We’ll write more about this in-depth soon, but here are some quick tips to help you get more sleep tonight:
- Aim for a minimum of six and ideally seven or eight hours of sleep. However, we want to focus on quality in addition to quantity. Six hours of constantly interrupted sleep doesn’t do you as much good as six hours of great, deep sleep.
- Make your room cold. Think somewhere between 65 and 68 degrees Fahrenheit.
- Keep your phone out of your room. Buy an alarm clock and charge your phone elsewhere.
- Establish a bedtime routine. Try to go to bed roughly around the same time each night and have a wind down routine that helps you get ready for sleep.
- Read a physical book before bed. Right before you sleep isn’t the time to watch TV. The blue light can keep you awake.
Nurture healthy relationships.
The age-old adage that “you’re the average of the five people you spend the most time with” is repeated so often because it’s normally pretty true. If you’re spending the majority of your time around toxic, unhealthy individuals, it will impact your health, fitness, and mindset.
Surround yourself with positive people that push you to be better. Have some difficult conversations with your close friends. Explain that you’re on a mission to improve yourself and lay out the goals you have set. Invite them to come along for the journey and explain that you would love their support. Best case scenario, they’ll share your enthusiasm and join in, but be prepared that you may need to distance yourself if they continue to be a negative influence.
Eat good food.
Nutrition has a huge impact on your health and wellness. If you’re fueling your body with junk, it won’t just impact your workouts. It will impact your mood, recovery, sleep, and much more.
We’re gearing up to provide much more support in this arena with nutritional coaching, workshops, and additional blog posts and videos. However, it’s up to you to put this information into practice. Are you cooking meals at home or are you eating out for most meals? Are you sabotaging progress with a six-pack of beer or soda every day?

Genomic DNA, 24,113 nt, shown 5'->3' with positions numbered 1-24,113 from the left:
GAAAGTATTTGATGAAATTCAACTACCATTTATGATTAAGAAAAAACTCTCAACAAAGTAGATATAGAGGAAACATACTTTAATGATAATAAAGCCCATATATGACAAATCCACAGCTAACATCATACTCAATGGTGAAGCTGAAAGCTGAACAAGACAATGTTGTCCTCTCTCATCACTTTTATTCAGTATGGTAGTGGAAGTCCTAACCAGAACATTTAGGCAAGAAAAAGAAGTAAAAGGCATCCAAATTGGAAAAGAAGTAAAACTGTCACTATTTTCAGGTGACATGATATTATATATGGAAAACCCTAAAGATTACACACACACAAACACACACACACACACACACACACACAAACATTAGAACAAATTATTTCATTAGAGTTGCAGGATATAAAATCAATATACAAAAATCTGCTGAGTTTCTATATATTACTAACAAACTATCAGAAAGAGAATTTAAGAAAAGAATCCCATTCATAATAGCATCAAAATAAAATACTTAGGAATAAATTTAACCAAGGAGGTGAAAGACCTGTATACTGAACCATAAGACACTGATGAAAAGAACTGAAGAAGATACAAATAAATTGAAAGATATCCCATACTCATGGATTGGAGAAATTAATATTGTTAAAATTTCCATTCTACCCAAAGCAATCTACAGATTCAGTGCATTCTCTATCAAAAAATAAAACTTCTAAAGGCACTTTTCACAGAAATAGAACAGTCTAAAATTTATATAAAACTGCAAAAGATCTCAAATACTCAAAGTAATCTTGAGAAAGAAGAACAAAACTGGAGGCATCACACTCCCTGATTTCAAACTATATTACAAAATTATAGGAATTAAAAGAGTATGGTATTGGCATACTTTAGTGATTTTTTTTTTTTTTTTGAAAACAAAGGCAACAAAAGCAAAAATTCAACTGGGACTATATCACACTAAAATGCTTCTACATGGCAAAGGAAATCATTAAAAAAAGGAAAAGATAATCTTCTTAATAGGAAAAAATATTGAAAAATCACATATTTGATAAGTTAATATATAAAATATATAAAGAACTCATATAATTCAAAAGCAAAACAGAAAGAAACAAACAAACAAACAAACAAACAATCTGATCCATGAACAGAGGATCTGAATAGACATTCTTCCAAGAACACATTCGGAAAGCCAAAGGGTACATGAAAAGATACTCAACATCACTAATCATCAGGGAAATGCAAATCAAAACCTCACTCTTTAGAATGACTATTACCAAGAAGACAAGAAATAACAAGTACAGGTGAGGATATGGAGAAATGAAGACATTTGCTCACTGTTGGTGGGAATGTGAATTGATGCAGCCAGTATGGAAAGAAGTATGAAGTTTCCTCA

If you’re looking for a place to get started with nutrition, check out these series from the CrossFit Journal. It will provide you with a good overview of macronutrients (proteins, carbs, and fats) and some overarching nutritional concepts:
- Simple Nutrition Part 1
- Simple Nutrition Part 2
- Simple Nutrition Part 3
- Simple Nutrition Part 4
- Simple Nutrition Part 5
CrossFit provides an interesting dichotomy.
On one hand, you have elite athletes that are pushing their bodies to the limit trying to eek out one more second or a few more pounds on each lift. They’re the 1% of the 1% seeing what the human body is capable of.
On the other hand, you have the rest of us. We’re probably not going to the CrossFit Games. We’re in this for the long haul. Our goal is to be healthy and move well for life. We want to be able to squat to full depth when we’re 100.
Since everything in CrossFit can be measured and tracked, there’s an expectation that every workout, every lift will be a personal record. When that isn’t the case or when a workout doesn’t go your way for whatever reason, it can feel deflating. You put in so much hard work. Why didn’t you knock it out of the park?
To be successful in CrossFit, it’s important to maintain a solid perspective about why we’re doing it in the first place. Our goal is to improve our fitness and build health habits in a fun, supportive environment. Every day won’t be a personal record, and that’s totally okay! As long as we’re having fun and getting a tiny bit fitter each day, that’s more than enough.
Keep that in mind the next time you miss a lift or fail to best your time on a WOD. Definitely take a look at what you could improve or do better for next time but also keep it all in perspective. Your goal should be to do this for 30-40 years. One day won’t matter in the long run.